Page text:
Australasian Science: Australia's authority on science since 1938

Platypus-Like Fish Fossil Found at Ancient Reef Site

Palaeontologists from Flinders University and the Australian National University have discovered a remarkable ancient fish fossil with a long snout that resembles a platypus bill.

The fossil, named Brindabellaspis after the nearby Brindabella Ranges, belongs to an extinct group of fish called the placoderms. It was first found in 1980 in limestone around Lake Burrinjuck in NSW, an area containing some of the world’s earliest known reef fish fauna. The researchers have reconstructed two of the ancient fossils and discovered that the fish had a long bill extending out in front of its eyes.

“This was one strange-looking fish,” said study author Benedict King. “The eyes were on top of the head, and the nostrils came out of the eye sockets. There was this long snout at the front, and the jaws were positioned very far forward.” The fossil also revealed a unique sensory system on the snout that turned out to be a modified form of the pressure sensor system found in other fish.

“We suspect that this animal was a bottom-dweller,” says co-author Prof John Long of Flinders University. “We imagine it used the bill to search for prey, somewhat like a platypus, while the eyes on top of the head looked out for danger from above.”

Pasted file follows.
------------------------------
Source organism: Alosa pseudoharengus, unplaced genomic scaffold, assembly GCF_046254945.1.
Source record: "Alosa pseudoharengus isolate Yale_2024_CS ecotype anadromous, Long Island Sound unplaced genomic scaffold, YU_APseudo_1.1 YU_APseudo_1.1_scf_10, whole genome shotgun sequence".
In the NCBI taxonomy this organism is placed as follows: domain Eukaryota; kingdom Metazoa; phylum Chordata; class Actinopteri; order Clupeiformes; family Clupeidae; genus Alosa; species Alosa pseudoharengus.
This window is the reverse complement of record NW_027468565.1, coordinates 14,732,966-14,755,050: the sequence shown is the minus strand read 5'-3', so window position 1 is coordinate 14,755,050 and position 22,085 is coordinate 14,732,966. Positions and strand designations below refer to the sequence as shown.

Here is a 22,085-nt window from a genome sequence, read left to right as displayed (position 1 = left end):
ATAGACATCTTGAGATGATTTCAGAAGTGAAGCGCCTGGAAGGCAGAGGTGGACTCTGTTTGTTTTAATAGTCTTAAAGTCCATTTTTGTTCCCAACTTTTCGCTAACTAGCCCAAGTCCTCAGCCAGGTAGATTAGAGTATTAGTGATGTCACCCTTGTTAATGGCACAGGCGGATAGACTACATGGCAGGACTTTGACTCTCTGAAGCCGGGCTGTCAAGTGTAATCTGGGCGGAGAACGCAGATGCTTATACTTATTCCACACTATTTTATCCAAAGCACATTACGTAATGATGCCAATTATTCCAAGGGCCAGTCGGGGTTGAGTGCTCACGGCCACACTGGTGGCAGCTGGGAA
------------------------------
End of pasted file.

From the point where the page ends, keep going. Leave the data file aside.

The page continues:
Dr Gavin Young of ANU found the first two specimens, but the sensitive snout region was missing. “When we saw the dense sensory tubes on another broken snout, we immediately thought of the local platypus,” he says.

Long says the fossil re-examination filled in the gaps, “but not in a way anyone expected. Despite this being one of the earliest well-known ecosystems including many species of fish, the inhabitants of this ancient reef were clearly not in any way primitive. The new findings show that they were highly adapted and specialised in their own right.”

A string of recent discoveries from the Lake Burrinjuck fossil site have included evidence for electroreception, new information on the evolution of jaws, and a tiny skull that bridges the gap between the two major divisions of the bony fish.

The discovery has been published in Royal Society Open Science (http://dx.doi.org/10.1098/rsos.180094).